Jiang T, Liu Y, Shi F, Shu N, Liu B, Jiang J, Zhou Y.
Multimodal Magnetic Resonance Imaging for Brain Disorders: Advances and Perspectives.
Silence. 2008 Nov 1;2(4):249-257.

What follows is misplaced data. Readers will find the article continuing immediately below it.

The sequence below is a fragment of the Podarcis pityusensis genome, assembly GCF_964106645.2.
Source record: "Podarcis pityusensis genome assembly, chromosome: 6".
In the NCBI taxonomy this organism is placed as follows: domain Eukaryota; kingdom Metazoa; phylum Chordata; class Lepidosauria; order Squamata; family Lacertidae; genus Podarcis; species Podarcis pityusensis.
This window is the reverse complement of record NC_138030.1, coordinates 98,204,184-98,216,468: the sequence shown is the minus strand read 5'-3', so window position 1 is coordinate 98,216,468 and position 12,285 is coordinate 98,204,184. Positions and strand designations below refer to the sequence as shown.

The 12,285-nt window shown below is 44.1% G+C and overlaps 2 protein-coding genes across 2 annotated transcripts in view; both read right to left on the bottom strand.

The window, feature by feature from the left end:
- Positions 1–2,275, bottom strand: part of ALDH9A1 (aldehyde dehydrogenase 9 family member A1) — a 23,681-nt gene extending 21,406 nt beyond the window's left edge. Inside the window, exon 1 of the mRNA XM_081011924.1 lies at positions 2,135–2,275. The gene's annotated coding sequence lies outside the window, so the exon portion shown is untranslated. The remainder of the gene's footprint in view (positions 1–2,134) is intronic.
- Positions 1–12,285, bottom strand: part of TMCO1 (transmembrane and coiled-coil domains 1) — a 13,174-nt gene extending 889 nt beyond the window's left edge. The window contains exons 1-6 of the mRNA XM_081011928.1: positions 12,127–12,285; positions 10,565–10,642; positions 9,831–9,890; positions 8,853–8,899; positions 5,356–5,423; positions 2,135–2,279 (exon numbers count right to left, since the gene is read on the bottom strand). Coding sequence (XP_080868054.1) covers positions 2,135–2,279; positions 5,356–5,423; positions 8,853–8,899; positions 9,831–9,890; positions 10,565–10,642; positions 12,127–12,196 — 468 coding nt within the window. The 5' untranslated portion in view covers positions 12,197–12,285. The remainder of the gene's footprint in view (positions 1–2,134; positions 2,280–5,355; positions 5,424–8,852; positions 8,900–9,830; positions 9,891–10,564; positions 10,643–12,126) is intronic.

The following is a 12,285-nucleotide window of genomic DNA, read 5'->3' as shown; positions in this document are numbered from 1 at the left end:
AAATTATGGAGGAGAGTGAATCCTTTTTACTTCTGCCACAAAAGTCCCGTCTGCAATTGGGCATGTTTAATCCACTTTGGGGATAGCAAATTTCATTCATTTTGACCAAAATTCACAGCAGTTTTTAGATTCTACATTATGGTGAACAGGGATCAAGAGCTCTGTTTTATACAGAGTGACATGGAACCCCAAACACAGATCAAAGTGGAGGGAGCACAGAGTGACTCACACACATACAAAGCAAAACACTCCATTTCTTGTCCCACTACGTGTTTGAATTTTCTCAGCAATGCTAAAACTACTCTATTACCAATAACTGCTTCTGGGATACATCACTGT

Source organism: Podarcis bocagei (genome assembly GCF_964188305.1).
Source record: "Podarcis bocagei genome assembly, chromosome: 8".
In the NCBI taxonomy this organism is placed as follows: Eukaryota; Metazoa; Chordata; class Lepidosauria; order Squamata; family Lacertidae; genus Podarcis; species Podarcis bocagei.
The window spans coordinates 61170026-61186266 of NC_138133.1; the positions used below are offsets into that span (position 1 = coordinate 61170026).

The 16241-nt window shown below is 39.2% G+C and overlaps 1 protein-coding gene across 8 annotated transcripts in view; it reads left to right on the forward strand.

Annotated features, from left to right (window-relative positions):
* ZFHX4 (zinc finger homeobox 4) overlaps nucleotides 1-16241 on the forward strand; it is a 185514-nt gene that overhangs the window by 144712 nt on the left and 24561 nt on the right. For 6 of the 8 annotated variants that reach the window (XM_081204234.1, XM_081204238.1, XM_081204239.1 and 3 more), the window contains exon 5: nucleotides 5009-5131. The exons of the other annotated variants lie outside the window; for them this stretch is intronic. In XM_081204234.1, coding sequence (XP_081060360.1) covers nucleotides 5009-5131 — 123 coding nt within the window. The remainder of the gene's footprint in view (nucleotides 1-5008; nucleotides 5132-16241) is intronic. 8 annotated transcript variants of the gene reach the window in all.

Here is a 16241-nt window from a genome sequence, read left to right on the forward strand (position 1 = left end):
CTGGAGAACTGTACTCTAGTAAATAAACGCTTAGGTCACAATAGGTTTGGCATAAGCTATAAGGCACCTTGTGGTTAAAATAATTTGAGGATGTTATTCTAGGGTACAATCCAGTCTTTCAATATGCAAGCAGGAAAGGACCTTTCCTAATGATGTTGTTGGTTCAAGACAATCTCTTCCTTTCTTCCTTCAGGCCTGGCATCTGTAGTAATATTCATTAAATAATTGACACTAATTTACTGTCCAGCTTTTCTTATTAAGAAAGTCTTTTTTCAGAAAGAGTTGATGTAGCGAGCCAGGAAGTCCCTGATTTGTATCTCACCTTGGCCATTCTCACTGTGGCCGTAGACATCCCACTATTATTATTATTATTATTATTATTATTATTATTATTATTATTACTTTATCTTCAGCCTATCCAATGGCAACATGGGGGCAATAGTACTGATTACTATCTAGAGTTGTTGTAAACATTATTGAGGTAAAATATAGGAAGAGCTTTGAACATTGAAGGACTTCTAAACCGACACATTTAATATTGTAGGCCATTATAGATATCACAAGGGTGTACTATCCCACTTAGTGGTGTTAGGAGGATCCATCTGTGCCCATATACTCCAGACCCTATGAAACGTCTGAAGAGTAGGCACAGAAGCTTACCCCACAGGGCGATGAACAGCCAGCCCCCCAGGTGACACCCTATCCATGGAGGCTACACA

Modern brain imaging technologies play essential roles in our understanding of brain information processing and the mechanisms of brain disorders. Magnetic Resonance Imaging (MRI) and Diffusion Tensor Imaging (DTI) can image the anatomy and structure of the brain. In addition, functional MRI (fMRI) can identify active regions, patterns of functional connectivities and functional networks during either tasks that are specifically related to various aspects of brain function or during the resting state. The merging of such structural and functional information obtained from brain imaging may be able to enhance our understanding of how the brain works and how its diseases can occur. In this paper, we will review advances in both methodologies and clinical applications of multimodal MRI technologies, including MRI, DTI, and fMRI. We will also give our perspectives for the future in these fields. The ultimate goal of our study is to find early biomarkers based on multimodal neuroimages and genome datasets for brain disorders. More importantly, future studies should focus on detecting exactly where and how these brain disorders affect the human brain. It would also be also very interesting to identify the genetic basis of the anatomical and functional abnormalities in the brains of people who have neurological and psychiatric disorders. We believe that we can use brain images to obtain effective biomarkers for various brain disorders with the aid of developing computational methods and models.